Edward Hopper and New York Theater

For Edward Hopper, theater was a passionate pastime, an inspiration, and also, from first to last, a subject of his paintings — enough of them to fill a gallery and then some in “Edward Hopper’s New York,” a new exhibition at the Whitney Museum of American Art, opening October 19th and running through March 5, 2023.

“Intermission,” 1963.

“Solitary Figure in a Theater,” c. 1902–04. “Group of Musicians in an Orchestra Pit,” 1904-1906. “A Theater Entrance,” 1906-1910

As the exhibition makes clear, Hopper’s New York City was not the city with which visitors are most familiar — not the vertical city of skyscrapers and landmarks and crowds, but a horizontal city, of “out-of-the-way corners,” sparsely populated coffee shops, offices, apartments…theaters. If his paintings of theater interiors are just a small number of the 200 art works showcased in the new exhibition, the theater arguably is ever-present in Hopper’s art, a major influence. His best-known paintings are dramatically lit — like a stage set.

Born in Nyack, New York, about thirty miles north of New York City, Edward Hopper (1882-1967) visited the city frequently to see theater and attend art school before he finally moved here in 1908. From 1913 until his death in 1967, he lived and worked in an apartment around Washington Square Park in Greenwich Village.

“At the Theater,” c. 1916–22

In 1924, he married Josephine Nivison, a fellow artist who had been an actress with the theater troupe the Washington Square Players. Jo collaborated with her husband in his paintings, posing for them and, the exhibition implies, helping him to see them as a kind of theater.

In 1927, he painted “Two on the Aisle,” which the exhibition labels his first major painting of a theater interior — focused (as most of them would be) not on the actors on the stage, but on the spectators in the auditorium:

“Two on the Aisle,” 1927

Here is “New York Movie, 1939.” Jo Hopper posed for both the usher at the right and the member of the audience on the left. Hopper did studies of four movie theaters in the city to create this composite rendering.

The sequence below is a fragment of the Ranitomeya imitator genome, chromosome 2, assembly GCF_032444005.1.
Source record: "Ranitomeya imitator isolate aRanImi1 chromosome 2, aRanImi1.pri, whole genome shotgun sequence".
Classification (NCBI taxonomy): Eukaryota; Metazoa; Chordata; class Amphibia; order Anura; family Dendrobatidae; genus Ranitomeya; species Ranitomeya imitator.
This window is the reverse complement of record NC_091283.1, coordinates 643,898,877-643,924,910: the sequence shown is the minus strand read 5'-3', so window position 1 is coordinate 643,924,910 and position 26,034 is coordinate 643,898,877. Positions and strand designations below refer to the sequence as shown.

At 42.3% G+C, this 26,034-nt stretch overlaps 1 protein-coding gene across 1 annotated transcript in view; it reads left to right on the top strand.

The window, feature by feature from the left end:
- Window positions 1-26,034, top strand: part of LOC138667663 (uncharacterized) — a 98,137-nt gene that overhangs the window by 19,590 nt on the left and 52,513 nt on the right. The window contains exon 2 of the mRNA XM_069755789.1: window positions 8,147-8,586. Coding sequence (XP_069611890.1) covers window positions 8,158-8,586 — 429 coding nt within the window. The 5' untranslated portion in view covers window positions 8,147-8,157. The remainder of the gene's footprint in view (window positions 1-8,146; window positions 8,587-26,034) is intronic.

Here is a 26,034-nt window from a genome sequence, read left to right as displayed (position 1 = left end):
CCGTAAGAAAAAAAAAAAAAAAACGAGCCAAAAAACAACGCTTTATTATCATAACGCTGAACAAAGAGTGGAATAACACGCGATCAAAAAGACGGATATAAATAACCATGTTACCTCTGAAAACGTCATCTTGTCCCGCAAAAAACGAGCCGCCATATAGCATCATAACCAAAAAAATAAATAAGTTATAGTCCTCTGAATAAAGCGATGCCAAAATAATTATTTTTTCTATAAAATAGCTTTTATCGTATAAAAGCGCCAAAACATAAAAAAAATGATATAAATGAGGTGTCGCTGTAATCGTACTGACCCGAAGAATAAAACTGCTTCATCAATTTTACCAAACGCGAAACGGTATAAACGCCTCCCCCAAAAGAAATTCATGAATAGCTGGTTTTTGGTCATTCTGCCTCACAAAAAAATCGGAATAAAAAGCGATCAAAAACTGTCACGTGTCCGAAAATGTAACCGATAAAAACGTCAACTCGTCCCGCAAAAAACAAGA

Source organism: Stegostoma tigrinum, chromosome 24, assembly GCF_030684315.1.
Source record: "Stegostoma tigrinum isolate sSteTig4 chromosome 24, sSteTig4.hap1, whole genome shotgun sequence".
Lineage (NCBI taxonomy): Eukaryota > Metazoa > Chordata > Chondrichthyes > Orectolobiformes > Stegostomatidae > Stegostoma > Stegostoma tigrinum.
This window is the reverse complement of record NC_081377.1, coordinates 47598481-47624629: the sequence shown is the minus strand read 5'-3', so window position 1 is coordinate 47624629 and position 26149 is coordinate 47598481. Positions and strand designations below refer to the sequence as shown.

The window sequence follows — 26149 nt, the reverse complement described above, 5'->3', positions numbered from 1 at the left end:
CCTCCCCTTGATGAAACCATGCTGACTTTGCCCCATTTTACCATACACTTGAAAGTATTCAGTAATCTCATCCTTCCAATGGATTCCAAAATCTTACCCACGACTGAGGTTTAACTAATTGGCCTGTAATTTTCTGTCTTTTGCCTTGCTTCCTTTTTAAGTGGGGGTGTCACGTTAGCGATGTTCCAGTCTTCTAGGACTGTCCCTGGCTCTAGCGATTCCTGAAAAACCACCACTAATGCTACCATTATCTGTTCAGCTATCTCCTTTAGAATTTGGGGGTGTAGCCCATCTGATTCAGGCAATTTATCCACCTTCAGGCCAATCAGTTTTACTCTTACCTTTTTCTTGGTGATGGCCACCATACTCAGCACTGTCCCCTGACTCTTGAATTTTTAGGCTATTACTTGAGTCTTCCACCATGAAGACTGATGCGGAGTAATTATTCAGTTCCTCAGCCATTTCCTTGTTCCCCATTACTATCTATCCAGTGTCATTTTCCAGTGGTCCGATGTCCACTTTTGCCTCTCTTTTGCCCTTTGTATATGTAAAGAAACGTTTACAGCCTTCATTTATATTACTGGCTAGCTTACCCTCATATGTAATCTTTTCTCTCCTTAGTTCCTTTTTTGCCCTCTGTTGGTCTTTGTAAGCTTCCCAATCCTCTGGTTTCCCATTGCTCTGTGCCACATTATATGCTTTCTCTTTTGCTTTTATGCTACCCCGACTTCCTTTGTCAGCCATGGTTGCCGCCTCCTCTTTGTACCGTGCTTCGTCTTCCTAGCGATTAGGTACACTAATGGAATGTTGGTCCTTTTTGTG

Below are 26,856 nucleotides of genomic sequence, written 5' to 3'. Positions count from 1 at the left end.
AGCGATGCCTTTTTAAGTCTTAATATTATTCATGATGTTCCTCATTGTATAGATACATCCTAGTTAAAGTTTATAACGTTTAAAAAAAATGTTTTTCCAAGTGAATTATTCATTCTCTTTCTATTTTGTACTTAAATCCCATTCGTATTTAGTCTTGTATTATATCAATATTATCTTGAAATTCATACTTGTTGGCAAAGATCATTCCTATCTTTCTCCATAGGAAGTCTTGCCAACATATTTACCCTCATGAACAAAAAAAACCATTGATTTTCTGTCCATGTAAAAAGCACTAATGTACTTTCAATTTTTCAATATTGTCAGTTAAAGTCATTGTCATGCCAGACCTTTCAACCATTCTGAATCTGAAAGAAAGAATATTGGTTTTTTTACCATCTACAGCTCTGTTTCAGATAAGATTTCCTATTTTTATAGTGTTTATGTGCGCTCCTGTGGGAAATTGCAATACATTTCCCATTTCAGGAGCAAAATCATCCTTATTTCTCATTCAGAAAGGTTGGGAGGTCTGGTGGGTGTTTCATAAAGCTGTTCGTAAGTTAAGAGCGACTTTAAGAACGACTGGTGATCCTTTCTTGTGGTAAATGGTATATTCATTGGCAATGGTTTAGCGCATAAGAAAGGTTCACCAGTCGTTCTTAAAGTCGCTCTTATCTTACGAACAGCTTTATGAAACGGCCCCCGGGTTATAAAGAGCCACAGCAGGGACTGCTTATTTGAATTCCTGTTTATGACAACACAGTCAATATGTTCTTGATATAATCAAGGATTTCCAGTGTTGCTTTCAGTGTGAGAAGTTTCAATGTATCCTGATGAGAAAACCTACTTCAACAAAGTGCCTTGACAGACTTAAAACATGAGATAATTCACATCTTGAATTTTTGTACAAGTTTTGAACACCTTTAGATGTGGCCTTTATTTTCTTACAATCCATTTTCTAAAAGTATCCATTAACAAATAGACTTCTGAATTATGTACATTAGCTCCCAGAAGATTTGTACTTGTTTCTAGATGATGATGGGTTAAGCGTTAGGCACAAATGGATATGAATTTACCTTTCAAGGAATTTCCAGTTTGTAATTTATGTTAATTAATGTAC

The Hoppers frequented the Sheridan Theater, a short walk from their home – which he painted in 1937

Hopper also frequented Broadway. We know this because he and his wife collected ticket stubs of the shows they saw, writing the titles on the back. They preferred sitting in the balcony, or even the second balcony — a perspective which the Whitney curators argue was in line with (and perhaps influenced) the perspective in many of his paintings.

Looking at the tickets up close, I notice that he did splurge on orchestra seats to see John Gielgud in “Hamlet” in Broadway’s Empire Theater in 1936, for which he paid $3.30. But most of the time he spent $1.10. The exhibition includes a slide show of production stills sampling some of the many plays he saw

These include the original 1928 production of The Front Page, the 1926 revival of Pygmalion, and several productions of “The Master Builder”; evidently Ibsen was one of his favorite playwrights, judging by his sketches in the Whitney exhibition:

One of Hopper’s most consequential theatergoing experiences, according to David Crane in his essay in the exhibition catalogue, was on Valentine’s Day, 1929 when he and his wife saw the production of Elmer Rice’s “Street Scene” — because of the set design by Jo Mielziner. The year after he saw that production, Hopper created perhaps his most famous painting, “Early Sunday Morning”

“Street Scene,” 1929, set design by Jo Mielziner (a scene from the play above; his drawing of his design below)
“Early Sunday Morning,” by Edward Hopper, 1930

As the exhibition curator Kim Canaty notes: “A certain emptiness permeates—the darkened shop windows below; the shade-drawn apartments above—and the flat, vacant quality has encouraged
compelling comparisons with stage sets and theater design.”

Crane tells us that Hopper saw nine productions by Mielziner, “more than twice as many as those of any other individual designer.” His affinity with the scenic designer is “evident in Hopper’s dramatic lighting, oblique narratives, and stringent attention to only the most essential compositional elements….light has long been identified as the key link between the artist’s work and the theater.” Or as Hopper himself expressed it in 1964: “Do you notice how artificial trees look at night? Trees look like theater at night.”

The very last painting he created, in 1966, depicted two performers on a stage, “Two Comedians,” although they hardly look like they’re cracking jokes. They look like characters in an Edward Hopper painting.

“Two Comedians,” 1966

Author: New York Theater

Jonathan Mandell is a 3rd generation NYC journalist, who sees shows, reads plays, writes reviews and sometimes talks with people.

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